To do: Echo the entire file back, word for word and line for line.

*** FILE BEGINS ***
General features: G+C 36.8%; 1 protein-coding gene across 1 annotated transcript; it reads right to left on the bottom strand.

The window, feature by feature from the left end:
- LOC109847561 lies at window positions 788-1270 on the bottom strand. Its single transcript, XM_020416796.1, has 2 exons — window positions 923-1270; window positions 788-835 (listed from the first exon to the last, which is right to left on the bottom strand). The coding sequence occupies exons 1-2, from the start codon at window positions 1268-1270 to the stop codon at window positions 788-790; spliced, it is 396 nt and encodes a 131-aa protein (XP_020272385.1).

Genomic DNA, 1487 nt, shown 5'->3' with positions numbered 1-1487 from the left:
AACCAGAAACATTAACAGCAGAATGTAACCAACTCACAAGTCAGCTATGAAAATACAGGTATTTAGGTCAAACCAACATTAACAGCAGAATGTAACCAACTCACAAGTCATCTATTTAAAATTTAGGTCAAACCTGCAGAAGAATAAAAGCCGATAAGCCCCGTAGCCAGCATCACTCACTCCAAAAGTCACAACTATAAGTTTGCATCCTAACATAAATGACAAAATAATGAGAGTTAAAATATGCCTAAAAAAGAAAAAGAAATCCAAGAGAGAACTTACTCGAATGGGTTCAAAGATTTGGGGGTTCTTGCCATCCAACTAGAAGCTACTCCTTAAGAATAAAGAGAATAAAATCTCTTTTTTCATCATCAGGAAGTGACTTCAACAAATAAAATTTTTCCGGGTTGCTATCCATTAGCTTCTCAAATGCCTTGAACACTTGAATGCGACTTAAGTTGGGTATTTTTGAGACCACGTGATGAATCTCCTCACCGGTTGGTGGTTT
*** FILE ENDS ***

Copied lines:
General features: G+C 36.8%; 1 protein-coding gene across 1 annotated transcript; it reads right to left on the bottom strand.

The window, feature by feature from the left end:
- LOC109847561 lies at window positions 788-1270 on the bottom strand. Its single transcript, XM_020416796.1, has 2 exons — window positions 923-1270; window positions 788-835 (listed from the first exon to the last, which is right to left on the bottom strand). The coding sequence occupies exons 1-2, from the start codon at window positions 1268-1270 to the stop codon at window positions 788-790; spliced, it is 396 nt and encodes a 131-aa protein (XP_020272385.1).

Genomic DNA, 1487 nt, shown 5'->3' with positions numbered 1-1487 from the left:
AACCAGAAACATTAACAGCAGAATGTAACCAACTCACAAGTCAGCTATGAAAATACAGGTATTTAGGTCAAACCAACATTAACAGCAGAATGTAACCAACTCACAAGTCATCTATTTAAAATTTAGGTCAAACCTGCAGAAGAATAAAAGCCGATAAGCCCCGTAGCCAGCATCACTCACTCCAAAAGTCACAACTATAAGTTTGCATCCTAACATAAATGACAAAATAATGAGAGTTAAAATATGCCTAAAAAAGAAAAAGAAATCCAAGAGAGAACTTACTCGAATGGGTTCAAAGATTTGGGGGTTCTTGCCATCCAACTAGAAGCTACTCCTTAAGAATAAAGAGAATAAAATCTCTTTTTTCATCATCAGGAAGTGACTTCAACAAATAAAATTTTTCCGGGTTGCTATCCATTAGCTTCTCAAATGCCTTGAACACTTGAATGCGACTTAAGTTGGGTATTTTTGAGACCACGTGATGAATCTCCTCACCGGTTGGTGGTTT